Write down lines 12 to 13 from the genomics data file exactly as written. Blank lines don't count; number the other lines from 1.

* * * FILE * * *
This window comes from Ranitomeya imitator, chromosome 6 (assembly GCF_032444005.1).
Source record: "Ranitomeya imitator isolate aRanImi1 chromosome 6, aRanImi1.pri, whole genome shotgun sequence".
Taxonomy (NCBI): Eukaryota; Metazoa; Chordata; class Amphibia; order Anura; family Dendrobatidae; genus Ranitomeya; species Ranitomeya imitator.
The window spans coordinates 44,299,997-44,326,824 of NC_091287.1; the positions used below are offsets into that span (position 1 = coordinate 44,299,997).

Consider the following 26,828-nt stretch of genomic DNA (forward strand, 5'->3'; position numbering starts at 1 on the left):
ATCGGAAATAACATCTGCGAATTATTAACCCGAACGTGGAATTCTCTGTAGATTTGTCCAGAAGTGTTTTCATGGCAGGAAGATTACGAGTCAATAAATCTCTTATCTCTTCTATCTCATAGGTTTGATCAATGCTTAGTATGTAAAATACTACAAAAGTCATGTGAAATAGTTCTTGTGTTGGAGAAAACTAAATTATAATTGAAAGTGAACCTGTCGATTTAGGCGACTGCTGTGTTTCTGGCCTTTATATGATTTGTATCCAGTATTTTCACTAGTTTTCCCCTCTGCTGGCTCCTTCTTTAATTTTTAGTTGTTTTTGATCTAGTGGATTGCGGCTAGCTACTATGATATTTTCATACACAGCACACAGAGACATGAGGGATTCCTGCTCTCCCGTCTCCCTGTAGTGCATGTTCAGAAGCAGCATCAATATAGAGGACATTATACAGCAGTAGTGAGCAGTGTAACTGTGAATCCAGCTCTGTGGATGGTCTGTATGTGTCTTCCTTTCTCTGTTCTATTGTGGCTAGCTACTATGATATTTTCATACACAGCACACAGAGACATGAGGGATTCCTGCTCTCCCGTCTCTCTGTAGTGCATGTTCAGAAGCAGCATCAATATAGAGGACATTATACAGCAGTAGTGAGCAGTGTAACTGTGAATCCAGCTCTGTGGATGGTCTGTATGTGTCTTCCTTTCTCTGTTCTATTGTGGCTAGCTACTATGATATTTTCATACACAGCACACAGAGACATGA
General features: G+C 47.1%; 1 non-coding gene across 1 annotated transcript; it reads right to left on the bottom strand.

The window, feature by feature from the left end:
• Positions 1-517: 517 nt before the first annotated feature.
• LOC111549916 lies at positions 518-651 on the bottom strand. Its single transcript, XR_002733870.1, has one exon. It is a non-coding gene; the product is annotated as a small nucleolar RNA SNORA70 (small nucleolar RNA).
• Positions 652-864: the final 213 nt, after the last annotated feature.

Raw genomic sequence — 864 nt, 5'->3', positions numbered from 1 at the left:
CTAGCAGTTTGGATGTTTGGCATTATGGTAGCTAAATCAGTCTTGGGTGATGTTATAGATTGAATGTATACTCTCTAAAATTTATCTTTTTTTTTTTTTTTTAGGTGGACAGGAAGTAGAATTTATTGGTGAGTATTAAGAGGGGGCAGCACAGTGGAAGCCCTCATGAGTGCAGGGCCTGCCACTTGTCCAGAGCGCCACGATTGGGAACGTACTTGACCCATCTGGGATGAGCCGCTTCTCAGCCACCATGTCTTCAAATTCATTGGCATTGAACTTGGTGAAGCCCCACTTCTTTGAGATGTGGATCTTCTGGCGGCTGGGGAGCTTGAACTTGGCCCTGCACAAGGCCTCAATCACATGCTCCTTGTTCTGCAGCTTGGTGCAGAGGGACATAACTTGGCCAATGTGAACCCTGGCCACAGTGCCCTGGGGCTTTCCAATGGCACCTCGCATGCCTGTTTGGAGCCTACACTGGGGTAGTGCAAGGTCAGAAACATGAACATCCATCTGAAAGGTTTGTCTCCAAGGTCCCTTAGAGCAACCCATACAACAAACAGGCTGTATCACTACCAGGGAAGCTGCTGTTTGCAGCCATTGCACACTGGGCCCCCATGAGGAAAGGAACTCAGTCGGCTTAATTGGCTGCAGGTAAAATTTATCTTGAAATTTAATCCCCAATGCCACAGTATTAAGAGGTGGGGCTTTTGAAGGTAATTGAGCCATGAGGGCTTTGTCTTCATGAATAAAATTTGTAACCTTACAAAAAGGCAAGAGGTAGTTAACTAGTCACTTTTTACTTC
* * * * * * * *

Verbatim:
Raw genomic sequence — 864 nt, 5'->3', positions numbered from 1 at the left:
CTAGCAGTTTGGATGTTTGGCATTATGGTAGCTAAATCAGTCTTGGGTGATGTTATAGATTGAATGTATACTCTCTAAAATTTATCTTTTTTTTTTTTTTTTAGGTGGACAGGAAGTAGAATTTATTGGTGAGTATTAAGAGGGGGCAGCACAGTGGAAGCCCTCATGAGTGCAGGGCCTGCCACTTGTCCAGAGCGCCACGATTGGGAACGTACTTGACCCATCTGGGATGAGCCGCTTCTCAGCCACCATGTCTTCAAATTCATTGGCATTGAACTTGGTGAAGCCCCACTTCTTTGAGATGTGGATCTTCTGGCGGCTGGGGAGCTTGAACTTGGCCCTGCACAAGGCCTCAATCACATGCTCCTTGTTCTGCAGCTTGGTGCAGAGGGACATAACTTGGCCAATGTGAACCCTGGCCACAGTGCCCTGGGGCTTTCCAATGGCACCTCGCATGCCTGTTTGGAGCCTACACTGGGGTAGTGCAAGGTCAGAAACATGAACATCCATCTGAAAGGTTTGTCTCCAAGGTCCCTTAGAGCAACCCATACAACAAACAGGCTGTATCACTACCAGGGAAGCTGCTGTTTGCAGCCATTGCACACTGGGCCCCCATGAGGAAAGGAACTCAGTCGGCTTAATTGGCTGCAGGTAAAATTTATCTTGAAATTTAATCCCCAATGCCACAGTATTAAGAGGTGGGGCTTTTGAAGGTAATTGAGCCATGAGGGCTTTGTCTTCATGAATAAAATTTGTAACCTTACAAAAAGGCAAGAGGTAGTTAACTAGTCACTTTTTACTTC